At the beginning of the novel, Mr. Stevens has just received a letter from Miss Kenton (now Mrs. Benn), the former housekeeper at Darlington Hall. In her letter, he feels that she’s expressing regret at the path she chose for her life, maybe even regretting her marriage and hoping for her former job back. He takes a road trip through the English countryside to meet up with her, philosophizing on what it means to be a good butler and reminiscing about the political events his former employer was involved in.

In the end, nothing really happens aside from tangent after tangent after tangent. I felt like the hours I’d spent reading this book had been wasted due to the lack of plot. This book is extremely well-written, but unfortunately, that’s about all I can say for it. Maybe I’m just missing something, but I can’t for the life of me figure out why so many people love this book.

Final rating: ★

Goodreads | Amazon

A year or so ago, this book was sitting on top of every “Must Read” and “Most Anticipated” list I saw. I read the summary and saw a few things I like – summer camp stories, old friends reflecting on their childhood. I thought I would really like this book, and, as usual, I ended up wanting to like the book a lot more than I actually did. In the end, all I got from The Interestings was a reminder of why I read very little contemporary adult fiction.

The characters are uninteresting, unlikable. Jules, our hero, is described as incredibly plain, nothing particularly great about her aside from her sense of humor, which we never really witness. Jules is a bitter, whiny person who is constantly jealous of everything her friends have that she doesn’t – from the moment we first meet her until the very last page. Ash, Jules’ best friend, is gorgeous and successful without being very talented, mostly due to her perseverance and her family’s money. She has lofty goals (she wants to be a feminist director) and, as we’re repeatedly reminded, she is absolutely perfect.Ethan, the animator, is described, on nearly every page, as very ugly and very kind. After all these years, even after ending up with Ash, he pines over Jules and what might have been. Jonahis probably the most likable main character, a handsome engineer, son of a folk singer, who gave up music after being used and abused by one of his mother’s friends. He also had a phase where he ran off and joined a cult, but that’s in the past. To the side, we have Goodman, who is very much not a good man – an over-the-top handsome teenager who thinks he can (and actually does) get away with everything. We also haveCathy, an emotional, would-be dancer (if her hips and chest weren’t so big) who is thrown aside after a particularly awful night in probably the first third of the book.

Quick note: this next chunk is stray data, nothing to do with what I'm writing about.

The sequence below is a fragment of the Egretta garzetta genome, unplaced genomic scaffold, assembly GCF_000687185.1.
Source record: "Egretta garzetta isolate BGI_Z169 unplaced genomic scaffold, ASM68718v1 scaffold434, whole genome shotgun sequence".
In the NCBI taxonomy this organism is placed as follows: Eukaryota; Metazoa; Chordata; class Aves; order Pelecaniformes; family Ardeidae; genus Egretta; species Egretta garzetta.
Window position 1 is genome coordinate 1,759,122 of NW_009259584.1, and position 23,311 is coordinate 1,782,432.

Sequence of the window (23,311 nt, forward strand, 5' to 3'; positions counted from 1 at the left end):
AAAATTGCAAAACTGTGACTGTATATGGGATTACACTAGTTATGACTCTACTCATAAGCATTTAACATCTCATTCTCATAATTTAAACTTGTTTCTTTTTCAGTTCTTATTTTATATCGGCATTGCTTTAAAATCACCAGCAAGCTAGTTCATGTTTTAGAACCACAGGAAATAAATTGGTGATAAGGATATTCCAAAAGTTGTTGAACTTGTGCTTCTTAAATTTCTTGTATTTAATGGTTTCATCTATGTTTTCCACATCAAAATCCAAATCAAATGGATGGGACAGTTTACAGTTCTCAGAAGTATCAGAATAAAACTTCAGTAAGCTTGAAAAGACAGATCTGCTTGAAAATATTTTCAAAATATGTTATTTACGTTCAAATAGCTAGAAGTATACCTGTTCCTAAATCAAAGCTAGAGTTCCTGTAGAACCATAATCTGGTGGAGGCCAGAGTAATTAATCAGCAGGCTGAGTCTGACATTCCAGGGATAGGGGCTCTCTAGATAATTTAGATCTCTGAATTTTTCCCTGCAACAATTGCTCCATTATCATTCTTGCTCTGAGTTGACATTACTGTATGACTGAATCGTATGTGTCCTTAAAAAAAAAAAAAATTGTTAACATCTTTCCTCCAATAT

Every interesting storyline is abruptly ended. The best characters constantly take a backseat to Jules and Ash and Ethan and their constant drama over absolutely nothing. The majority of the book has no plot – it’s just these few characters flailing around and trying to figure out their lives. True to life, I suppose, but if I wanted to see someone flailing around trying to figure out their life, I would just look in a mirror.